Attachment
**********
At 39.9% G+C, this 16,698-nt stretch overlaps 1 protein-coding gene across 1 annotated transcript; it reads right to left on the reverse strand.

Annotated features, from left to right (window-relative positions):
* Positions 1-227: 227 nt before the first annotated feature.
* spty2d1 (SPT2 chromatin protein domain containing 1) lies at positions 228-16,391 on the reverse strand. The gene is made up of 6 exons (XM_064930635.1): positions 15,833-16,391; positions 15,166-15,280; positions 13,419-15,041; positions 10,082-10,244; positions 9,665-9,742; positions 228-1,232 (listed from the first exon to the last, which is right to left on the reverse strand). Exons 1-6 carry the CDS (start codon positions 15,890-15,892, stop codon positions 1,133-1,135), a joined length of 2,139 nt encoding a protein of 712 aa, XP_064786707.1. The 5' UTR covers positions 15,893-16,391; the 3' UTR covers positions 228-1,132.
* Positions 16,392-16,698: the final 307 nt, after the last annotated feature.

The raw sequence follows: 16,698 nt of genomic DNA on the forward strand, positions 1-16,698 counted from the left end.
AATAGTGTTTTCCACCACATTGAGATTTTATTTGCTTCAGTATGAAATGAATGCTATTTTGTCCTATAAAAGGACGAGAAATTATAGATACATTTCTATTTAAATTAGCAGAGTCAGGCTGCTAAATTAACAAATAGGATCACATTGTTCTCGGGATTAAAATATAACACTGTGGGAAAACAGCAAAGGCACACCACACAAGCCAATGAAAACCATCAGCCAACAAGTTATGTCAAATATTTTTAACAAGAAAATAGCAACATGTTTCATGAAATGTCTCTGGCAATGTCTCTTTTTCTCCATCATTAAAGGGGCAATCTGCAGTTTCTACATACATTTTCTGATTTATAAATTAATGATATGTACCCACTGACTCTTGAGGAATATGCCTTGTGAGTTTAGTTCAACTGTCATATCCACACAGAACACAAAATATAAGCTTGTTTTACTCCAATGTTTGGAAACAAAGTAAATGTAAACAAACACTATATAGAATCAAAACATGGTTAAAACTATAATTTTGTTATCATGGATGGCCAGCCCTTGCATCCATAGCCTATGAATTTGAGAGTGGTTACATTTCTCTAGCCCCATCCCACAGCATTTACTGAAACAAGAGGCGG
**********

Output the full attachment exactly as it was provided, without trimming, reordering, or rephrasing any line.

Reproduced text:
At 39.9% G+C, this 16,698-nt stretch overlaps 1 protein-coding gene across 1 annotated transcript; it reads right to left on the reverse strand.

Annotated features, from left to right (window-relative positions):
* Positions 1-227: 227 nt before the first annotated feature.
* spty2d1 (SPT2 chromatin protein domain containing 1) lies at positions 228-16,391 on the reverse strand. The gene is made up of 6 exons (XM_064930635.1): positions 15,833-16,391; positions 15,166-15,280; positions 13,419-15,041; positions 10,082-10,244; positions 9,665-9,742; positions 228-1,232 (listed from the first exon to the last, which is right to left on the reverse strand). Exons 1-6 carry the CDS (start codon positions 15,890-15,892, stop codon positions 1,133-1,135), a joined length of 2,139 nt encoding a protein of 712 aa, XP_064786707.1. The 5' UTR covers positions 15,893-16,391; the 3' UTR covers positions 228-1,132.
* Positions 16,392-16,698: the final 307 nt, after the last annotated feature.

The raw sequence follows: 16,698 nt of genomic DNA on the forward strand, positions 1-16,698 counted from the left end.
AATAGTGTTTTCCACCACATTGAGATTTTATTTGCTTCAGTATGAAATGAATGCTATTTTGTCCTATAAAAGGACGAGAAATTATAGATACATTTCTATTTAAATTAGCAGAGTCAGGCTGCTAAATTAACAAATAGGATCACATTGTTCTCGGGATTAAAATATAACACTGTGGGAAAACAGCAAAGGCACACCACACAAGCCAATGAAAACCATCAGCCAACAAGTTATGTCAAATATTTTTAACAAGAAAATAGCAACATGTTTCATGAAATGTCTCTGGCAATGTCTCTTTTTCTCCATCATTAAAGGGGCAATCTGCAGTTTCTACATACATTTTCTGATTTATAAATTAATGATATGTACCCACTGACTCTTGAGGAATATGCCTTGTGAGTTTAGTTCAACTGTCATATCCACACAGAACACAAAATATAAGCTTGTTTTACTCCAATGTTTGGAAACAAAGTAAATGTAAACAAACACTATATAGAATCAAAACATGGTTAAAACTATAATTTTGTTATCATGGATGGCCAGCCCTTGCATCCATAGCCTATGAATTTGAGAGTGGTTACATTTCTCTAGCCCCATCCCACAGCATTTACTGAAACAAGAGGCGG